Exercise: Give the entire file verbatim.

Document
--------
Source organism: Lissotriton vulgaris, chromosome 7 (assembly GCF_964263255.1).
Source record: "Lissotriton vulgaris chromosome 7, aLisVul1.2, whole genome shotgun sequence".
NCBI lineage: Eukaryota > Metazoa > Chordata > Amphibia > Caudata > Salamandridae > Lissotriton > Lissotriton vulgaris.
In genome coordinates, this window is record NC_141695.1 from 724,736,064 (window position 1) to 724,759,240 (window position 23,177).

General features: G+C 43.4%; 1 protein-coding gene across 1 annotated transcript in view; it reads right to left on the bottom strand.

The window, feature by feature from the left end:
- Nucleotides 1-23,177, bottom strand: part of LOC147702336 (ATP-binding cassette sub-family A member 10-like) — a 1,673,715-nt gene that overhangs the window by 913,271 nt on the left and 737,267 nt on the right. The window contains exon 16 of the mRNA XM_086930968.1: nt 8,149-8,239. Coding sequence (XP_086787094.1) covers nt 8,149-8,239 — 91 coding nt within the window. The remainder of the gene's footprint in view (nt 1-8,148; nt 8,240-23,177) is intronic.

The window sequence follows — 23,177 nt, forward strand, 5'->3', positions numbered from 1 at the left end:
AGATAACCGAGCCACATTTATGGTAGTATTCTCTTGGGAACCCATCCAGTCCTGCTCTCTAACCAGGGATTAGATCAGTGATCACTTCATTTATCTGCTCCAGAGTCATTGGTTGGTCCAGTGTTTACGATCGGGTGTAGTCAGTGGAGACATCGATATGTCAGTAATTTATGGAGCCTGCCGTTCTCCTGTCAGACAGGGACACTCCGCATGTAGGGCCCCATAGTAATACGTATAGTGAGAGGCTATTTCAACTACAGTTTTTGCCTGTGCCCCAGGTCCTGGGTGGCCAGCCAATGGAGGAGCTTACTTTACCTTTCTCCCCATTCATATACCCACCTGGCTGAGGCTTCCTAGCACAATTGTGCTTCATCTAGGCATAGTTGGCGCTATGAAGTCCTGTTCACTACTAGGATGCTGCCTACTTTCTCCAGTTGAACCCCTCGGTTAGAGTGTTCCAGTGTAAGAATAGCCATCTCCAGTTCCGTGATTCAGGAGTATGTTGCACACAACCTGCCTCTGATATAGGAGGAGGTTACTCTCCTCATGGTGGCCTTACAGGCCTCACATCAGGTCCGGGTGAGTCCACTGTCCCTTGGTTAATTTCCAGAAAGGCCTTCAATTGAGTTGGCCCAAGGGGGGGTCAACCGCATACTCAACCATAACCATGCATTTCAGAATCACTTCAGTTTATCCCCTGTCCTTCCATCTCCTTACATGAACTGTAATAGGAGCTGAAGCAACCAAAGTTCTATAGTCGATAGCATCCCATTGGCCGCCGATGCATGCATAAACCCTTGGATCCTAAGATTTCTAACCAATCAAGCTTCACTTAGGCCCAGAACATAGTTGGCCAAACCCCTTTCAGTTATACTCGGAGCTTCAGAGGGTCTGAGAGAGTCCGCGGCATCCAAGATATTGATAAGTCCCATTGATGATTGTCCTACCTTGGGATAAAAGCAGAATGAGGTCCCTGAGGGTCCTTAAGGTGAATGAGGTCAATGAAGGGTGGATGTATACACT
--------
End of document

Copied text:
Source organism: Lissotriton vulgaris, chromosome 7 (assembly GCF_964263255.1).
Source record: "Lissotriton vulgaris chromosome 7, aLisVul1.2, whole genome shotgun sequence".
NCBI lineage: Eukaryota > Metazoa > Chordata > Amphibia > Caudata > Salamandridae > Lissotriton > Lissotriton vulgaris.
In genome coordinates, this window is record NC_141695.1 from 724,736,064 (window position 1) to 724,759,240 (window position 23,177).

General features: G+C 43.4%; 1 protein-coding gene across 1 annotated transcript in view; it reads right to left on the bottom strand.

The window, feature by feature from the left end:
- Nucleotides 1-23,177, bottom strand: part of LOC147702336 (ATP-binding cassette sub-family A member 10-like) — a 1,673,715-nt gene that overhangs the window by 913,271 nt on the left and 737,267 nt on the right. The window contains exon 16 of the mRNA XM_086930968.1: nt 8,149-8,239. Coding sequence (XP_086787094.1) covers nt 8,149-8,239 — 91 coding nt within the window. The remainder of the gene's footprint in view (nt 1-8,148; nt 8,240-23,177) is intronic.

The window sequence follows — 23,177 nt, forward strand, 5'->3', positions numbered from 1 at the left end:
AGATAACCGAGCCACATTTATGGTAGTATTCTCTTGGGAACCCATCCAGTCCTGCTCTCTAACCAGGGATTAGATCAGTGATCACTTCATTTATCTGCTCCAGAGTCATTGGTTGGTCCAGTGTTTACGATCGGGTGTAGTCAGTGGAGACATCGATATGTCAGTAATTTATGGAGCCTGCCGTTCTCCTGTCAGACAGGGACACTCCGCATGTAGGGCCCCATAGTAATACGTATAGTGAGAGGCTATTTCAACTACAGTTTTTGCCTGTGCCCCAGGTCCTGGGTGGCCAGCCAATGGAGGAGCTTACTTTACCTTTCTCCCCATTCATATACCCACCTGGCTGAGGCTTCCTAGCACAATTGTGCTTCATCTAGGCATAGTTGGCGCTATGAAGTCCTGTTCACTACTAGGATGCTGCCTACTTTCTCCAGTTGAACCCCTCGGTTAGAGTGTTCCAGTGTAAGAATAGCCATCTCCAGTTCCGTGATTCAGGAGTATGTTGCACACAACCTGCCTCTGATATAGGAGGAGGTTACTCTCCTCATGGTGGCCTTACAGGCCTCACATCAGGTCCGGGTGAGTCCACTGTCCCTTGGTTAATTTCCAGAAAGGCCTTCAATTGAGTTGGCCCAAGGGGGGGTCAACCGCATACTCAACCATAACCATGCATTTCAGAATCACTTCAGTTTATCCCCTGTCCTTCCATCTCCTTACATGAACTGTAATAGGAGCTGAAGCAACCAAAGTTCTATAGTCGATAGCATCCCATTGGCCGCCGATGCATGCATAAACCCTTGGATCCTAAGATTTCTAACCAATCAAGCTTCACTTAGGCCCAGAACATAGTTGGCCAAACCCCTTTCAGTTATACTCGGAGCTTCAGAGGGTCTGAGAGAGTCCGCGGCATCCAAGATATTGATAAGTCCCATTGATGATTGTCCTACCTTGGGATAAAAGCAGAATGAGGTCCCTGAGGGTCCTTAAGGTGAATGAGGTCAATGAAGGGTGGATGTATACACT